So this picture is a double-edged sword. On one hand, it means I finally managed to thread the bobbin on my new sewing machine and produce something resembling a tissue case. Hurrah! On the other hand, it means that my beautiful gingham, which had so much potential, is destined to spend the remainder of its days protecting packs of Kleenex.

So put your orders in now while my bobbin is still in place. I have samples of gingham fabric in red, lilac, navy, black and lime green. How I ever thought lime green curtains would match red cupboards, I’m not sure.

Another day, another trip to Bunnings

This morning, like most Sunday mornings this year, started with a trip to Bunnings. Indeed, Paul even leapt out of bed saying, ‘Got to get up, got to get to Bunnings’, with the sort of enthusiasm usually reserved for those days when you’re hoping to find an overflowing stocking at the end of your bed.

For people reading this blog overseas, Bunnings Warehouse is a chain of massive DIY stores. They have a sausage sizzle at the entrance and a cheery lady in an apron who welcomes you in. Paul visits at least twice every weekend. And not just because he doesn’t get fed at home (he doesn’t always have a sausage) but because he usually gets sidetracked and forgets something, so has to go back.

Although I probably don’t approach a trip to Bunnings with quite the same vigour, I still tag along every couple of weeks. Last time I spent the time wandering the length of the aisles trying to work out how many products they must stock. A serendipitous visit to their website later revealed the answer – it’s over 45,000. So there you go – it’s very big, and if you’re into DIY, it sells absolutely everything you could want. I am not into DIY, and still usually end up with an armful of treasures I didn’t realise I needed.  The trouble is, Bunnings uses the same technique as Ikea and places all the intriguing and bargainous bits at the end of the aisles. You know this is a cunning marketing trick. You know that you don’t really need another miniature torch for your handbag or any more self-cleaning eco mops, but somehow, they find their way into your basket.

Anyway, there was a point to this post, which is that so far, we have bought almost everything we’ve needed for the campervan from Bunnings. Along with three torches, this has included:

All the cabinets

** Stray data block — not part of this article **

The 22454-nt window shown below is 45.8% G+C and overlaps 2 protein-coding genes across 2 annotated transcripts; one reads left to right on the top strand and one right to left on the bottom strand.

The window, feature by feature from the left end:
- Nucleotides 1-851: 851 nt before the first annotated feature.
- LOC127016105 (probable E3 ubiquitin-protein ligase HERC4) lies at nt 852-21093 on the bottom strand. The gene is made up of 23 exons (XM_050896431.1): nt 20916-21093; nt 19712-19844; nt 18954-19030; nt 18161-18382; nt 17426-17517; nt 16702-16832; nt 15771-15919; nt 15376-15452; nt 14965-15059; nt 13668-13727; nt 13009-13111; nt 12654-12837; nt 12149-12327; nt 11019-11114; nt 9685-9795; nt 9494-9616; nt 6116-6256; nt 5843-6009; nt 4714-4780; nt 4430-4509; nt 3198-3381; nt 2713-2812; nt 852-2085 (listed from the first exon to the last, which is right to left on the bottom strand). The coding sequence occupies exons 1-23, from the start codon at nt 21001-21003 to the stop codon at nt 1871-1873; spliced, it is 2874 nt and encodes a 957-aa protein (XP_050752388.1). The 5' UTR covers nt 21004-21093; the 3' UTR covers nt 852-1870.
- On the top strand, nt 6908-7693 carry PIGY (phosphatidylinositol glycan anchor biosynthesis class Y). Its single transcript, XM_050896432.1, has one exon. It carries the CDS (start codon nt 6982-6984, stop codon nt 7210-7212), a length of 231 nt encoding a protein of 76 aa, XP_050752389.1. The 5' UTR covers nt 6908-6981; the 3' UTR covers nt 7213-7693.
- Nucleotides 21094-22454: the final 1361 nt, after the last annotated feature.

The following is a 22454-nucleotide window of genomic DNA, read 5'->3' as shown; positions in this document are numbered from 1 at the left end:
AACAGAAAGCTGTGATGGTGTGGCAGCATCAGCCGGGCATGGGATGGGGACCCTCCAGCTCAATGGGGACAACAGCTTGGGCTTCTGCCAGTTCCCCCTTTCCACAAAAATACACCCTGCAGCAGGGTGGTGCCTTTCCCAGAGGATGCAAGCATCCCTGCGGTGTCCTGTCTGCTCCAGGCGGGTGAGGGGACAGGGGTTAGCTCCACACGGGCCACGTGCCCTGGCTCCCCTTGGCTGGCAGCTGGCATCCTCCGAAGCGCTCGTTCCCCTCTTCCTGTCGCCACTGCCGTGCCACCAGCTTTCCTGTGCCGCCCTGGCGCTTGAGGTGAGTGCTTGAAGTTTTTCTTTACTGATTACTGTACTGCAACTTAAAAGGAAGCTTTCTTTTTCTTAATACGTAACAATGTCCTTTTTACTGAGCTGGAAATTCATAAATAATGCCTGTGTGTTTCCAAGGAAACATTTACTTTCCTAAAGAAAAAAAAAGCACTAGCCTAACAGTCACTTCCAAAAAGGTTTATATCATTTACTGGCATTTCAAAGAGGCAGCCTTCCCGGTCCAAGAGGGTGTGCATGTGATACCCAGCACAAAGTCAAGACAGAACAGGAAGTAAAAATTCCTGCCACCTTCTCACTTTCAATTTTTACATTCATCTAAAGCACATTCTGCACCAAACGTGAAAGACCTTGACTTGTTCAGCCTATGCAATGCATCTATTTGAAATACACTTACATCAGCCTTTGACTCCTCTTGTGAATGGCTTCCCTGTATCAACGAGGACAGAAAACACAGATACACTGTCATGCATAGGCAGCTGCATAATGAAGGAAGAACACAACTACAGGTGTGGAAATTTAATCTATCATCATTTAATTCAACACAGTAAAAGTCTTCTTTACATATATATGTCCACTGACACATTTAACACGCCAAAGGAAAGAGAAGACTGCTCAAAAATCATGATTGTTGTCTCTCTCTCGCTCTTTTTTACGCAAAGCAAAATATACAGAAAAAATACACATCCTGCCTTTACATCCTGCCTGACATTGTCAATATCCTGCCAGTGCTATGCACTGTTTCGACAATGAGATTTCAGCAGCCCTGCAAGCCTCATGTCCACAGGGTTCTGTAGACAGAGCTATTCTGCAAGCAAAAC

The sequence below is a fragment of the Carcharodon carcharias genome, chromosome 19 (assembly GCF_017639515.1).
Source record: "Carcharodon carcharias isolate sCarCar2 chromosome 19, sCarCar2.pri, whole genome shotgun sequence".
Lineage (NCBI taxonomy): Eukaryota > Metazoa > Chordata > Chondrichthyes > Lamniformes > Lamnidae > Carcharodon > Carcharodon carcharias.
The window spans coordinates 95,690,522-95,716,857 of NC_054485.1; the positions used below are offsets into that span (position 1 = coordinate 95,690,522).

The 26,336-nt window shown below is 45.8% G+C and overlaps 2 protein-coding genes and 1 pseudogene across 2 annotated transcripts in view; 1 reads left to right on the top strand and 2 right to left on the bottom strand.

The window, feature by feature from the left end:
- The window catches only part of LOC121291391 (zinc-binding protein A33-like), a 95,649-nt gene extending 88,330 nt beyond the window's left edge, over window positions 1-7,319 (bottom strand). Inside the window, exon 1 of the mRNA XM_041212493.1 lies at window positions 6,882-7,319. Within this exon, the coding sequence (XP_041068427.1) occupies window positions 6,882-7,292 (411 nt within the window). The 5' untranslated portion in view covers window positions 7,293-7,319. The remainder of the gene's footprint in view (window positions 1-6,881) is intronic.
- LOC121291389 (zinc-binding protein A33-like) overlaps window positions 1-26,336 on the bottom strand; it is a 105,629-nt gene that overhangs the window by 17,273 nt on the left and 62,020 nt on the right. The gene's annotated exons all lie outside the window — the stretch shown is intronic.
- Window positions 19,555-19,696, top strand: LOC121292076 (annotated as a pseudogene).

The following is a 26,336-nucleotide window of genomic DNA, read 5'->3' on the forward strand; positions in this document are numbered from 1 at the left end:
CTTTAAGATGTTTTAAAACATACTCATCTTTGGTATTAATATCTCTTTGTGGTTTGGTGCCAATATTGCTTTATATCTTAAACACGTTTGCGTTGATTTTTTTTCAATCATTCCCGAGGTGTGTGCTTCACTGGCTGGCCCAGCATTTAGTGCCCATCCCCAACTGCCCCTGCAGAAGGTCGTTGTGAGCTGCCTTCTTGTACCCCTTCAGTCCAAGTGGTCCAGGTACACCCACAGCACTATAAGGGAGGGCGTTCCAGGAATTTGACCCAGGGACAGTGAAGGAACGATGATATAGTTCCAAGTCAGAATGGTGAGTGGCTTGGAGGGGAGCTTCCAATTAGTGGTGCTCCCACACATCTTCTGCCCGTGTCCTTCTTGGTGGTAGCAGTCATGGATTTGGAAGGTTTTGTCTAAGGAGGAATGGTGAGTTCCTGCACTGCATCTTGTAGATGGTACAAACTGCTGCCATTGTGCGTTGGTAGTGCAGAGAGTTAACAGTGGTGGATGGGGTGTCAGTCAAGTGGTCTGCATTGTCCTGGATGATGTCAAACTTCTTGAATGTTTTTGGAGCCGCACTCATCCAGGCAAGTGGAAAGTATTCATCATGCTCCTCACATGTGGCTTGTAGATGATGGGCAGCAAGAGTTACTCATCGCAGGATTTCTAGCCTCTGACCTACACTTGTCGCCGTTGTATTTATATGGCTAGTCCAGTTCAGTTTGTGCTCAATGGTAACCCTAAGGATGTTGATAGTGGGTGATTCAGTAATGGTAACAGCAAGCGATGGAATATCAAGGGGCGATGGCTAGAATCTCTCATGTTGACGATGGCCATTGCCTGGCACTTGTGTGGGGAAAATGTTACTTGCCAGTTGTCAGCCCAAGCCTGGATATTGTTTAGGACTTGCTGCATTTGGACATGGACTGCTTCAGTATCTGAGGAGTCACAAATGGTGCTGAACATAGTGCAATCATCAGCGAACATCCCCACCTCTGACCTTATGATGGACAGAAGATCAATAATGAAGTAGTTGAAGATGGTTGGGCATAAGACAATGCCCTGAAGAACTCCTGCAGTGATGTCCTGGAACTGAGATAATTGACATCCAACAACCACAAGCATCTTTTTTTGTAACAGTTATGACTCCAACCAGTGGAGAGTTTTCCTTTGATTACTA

Laminate flooring and insulation

Bathroom sink

Waste water and fresh water tanks

Panels for bathroom walls (sold as pantry doors)

3,000 jigsaw blades

Initially we thought we’d have to get most bits from independent suppliers and caravan stockists, but they’ve been much cheaper and more readily available from Bunnings. We’ll still have to buy the specific electrical parts from a camping store, as well as things like the water heater, but if anyone is approaching a similar project, try a DIY store first before spending a fortune at other places.

Having spent the morning extolling the virtues of Bunnings, I think I will email them now in case they would like to sponsor my site.

Campervan layout – a feat of architectural design?

Before we started work on the van and it was still an empty shell, it was hard to imagine we’d be able to squeeze in a kitchen, bathroom and living room without it all looking very cramped. Yet somehow, now the furniture is in and the walls are up, it’s like our little minibus was always destined to be a cosy campervan. Everything just fits. It is compact and bijou! Clearly all those Thursday nights we’ve spent watching seven series of Grand Designs have been worth it – Kevin would be proud! (Actually, Kevin would say it could have been even better if we’d employed an architect, but never mind.)


The internal structure is quite defined now, and the walls have gone up between the bathroom and kitchen. Paul bought these as pantry doors and used a cardboard template to cut them to shape around the side of the van. The bathroom door will be a bit trickier. Ideally we’d want a rectangular panel that slides across the gap, but the position of the wheel arches on either side means it could only open half way. So the options are to fit a double door that opens into the bathroom, or hang a few strings of beads. That one’s still on the drawing board.

 

The toilet and bathroom basin are now bolted down, and the back of the toilet is fixed to another panel to facilitate the rear-entry swivel benefits, as shown below.


The seating is coming along, and the next stage will be to construct and fit an extra horizontal panel that will hinge out to form a bed. This has been a more contentious issue than you would probably imagine, and the subject of many robust discussions between Paul and his various campervan advisers. Whichever method he chooses, it’ll be one of the next jobs.

A lot of the work coming up will be less visible and includes the wiring and electrics. My sewing machine has now arrived and I may attempt another place mat before launching into the cushions. Thank you to everyone who has expressed a preference for a particular fabric. Surprisingly, almost everyone chose the same one.

(I suspect a conspiracy.)